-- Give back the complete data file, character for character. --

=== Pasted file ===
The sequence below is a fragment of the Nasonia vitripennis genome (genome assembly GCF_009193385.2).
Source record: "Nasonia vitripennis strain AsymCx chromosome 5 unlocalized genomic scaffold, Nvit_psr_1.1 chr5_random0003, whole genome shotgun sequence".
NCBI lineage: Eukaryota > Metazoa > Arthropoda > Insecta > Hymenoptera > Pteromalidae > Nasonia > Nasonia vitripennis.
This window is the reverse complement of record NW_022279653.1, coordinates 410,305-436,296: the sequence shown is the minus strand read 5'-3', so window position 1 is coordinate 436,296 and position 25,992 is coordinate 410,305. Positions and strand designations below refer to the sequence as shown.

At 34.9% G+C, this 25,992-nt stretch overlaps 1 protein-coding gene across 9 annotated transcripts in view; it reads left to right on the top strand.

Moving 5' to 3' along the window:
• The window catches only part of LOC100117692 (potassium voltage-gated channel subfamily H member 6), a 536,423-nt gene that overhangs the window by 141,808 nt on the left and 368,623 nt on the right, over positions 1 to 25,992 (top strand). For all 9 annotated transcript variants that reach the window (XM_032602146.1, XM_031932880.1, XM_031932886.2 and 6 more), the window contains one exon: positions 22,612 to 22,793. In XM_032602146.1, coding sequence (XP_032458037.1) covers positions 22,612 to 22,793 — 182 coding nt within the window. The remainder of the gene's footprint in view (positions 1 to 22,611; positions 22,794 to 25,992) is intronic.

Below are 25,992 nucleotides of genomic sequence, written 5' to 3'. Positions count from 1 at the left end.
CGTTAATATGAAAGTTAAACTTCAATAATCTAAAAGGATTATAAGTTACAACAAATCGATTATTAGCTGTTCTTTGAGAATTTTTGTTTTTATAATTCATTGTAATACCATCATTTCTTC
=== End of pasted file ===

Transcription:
The sequence below is a fragment of the Nasonia vitripennis genome (genome assembly GCF_009193385.2).
Source record: "Nasonia vitripennis strain AsymCx chromosome 5 unlocalized genomic scaffold, Nvit_psr_1.1 chr5_random0003, whole genome shotgun sequence".
NCBI lineage: Eukaryota > Metazoa > Arthropoda > Insecta > Hymenoptera > Pteromalidae > Nasonia > Nasonia vitripennis.
This window is the reverse complement of record NW_022279653.1, coordinates 410,305-436,296: the sequence shown is the minus strand read 5'-3', so window position 1 is coordinate 436,296 and position 25,992 is coordinate 410,305. Positions and strand designations below refer to the sequence as shown.

At 34.9% G+C, this 25,992-nt stretch overlaps 1 protein-coding gene across 9 annotated transcripts in view; it reads left to right on the top strand.

Moving 5' to 3' along the window:
• The window catches only part of LOC100117692 (potassium voltage-gated channel subfamily H member 6), a 536,423-nt gene that overhangs the window by 141,808 nt on the left and 368,623 nt on the right, over positions 1 to 25,992 (top strand). For all 9 annotated transcript variants that reach the window (XM_032602146.1, XM_031932880.1, XM_031932886.2 and 6 more), the window contains one exon: positions 22,612 to 22,793. In XM_032602146.1, coding sequence (XP_032458037.1) covers positions 22,612 to 22,793 — 182 coding nt within the window. The remainder of the gene's footprint in view (positions 1 to 22,611; positions 22,794 to 25,992) is intronic.

Below are 25,992 nucleotides of genomic sequence, written 5' to 3'. Positions count from 1 at the left end.
CGTTAATATGAAAGTTAAACTTCAATAATCTAAAAGGATTATAAGTTACAACAAATCGATTATTAGCTGTTCTTTGAGAATTTTTGTTTTTATAATTCATTGTAATACCATCATTTCTTC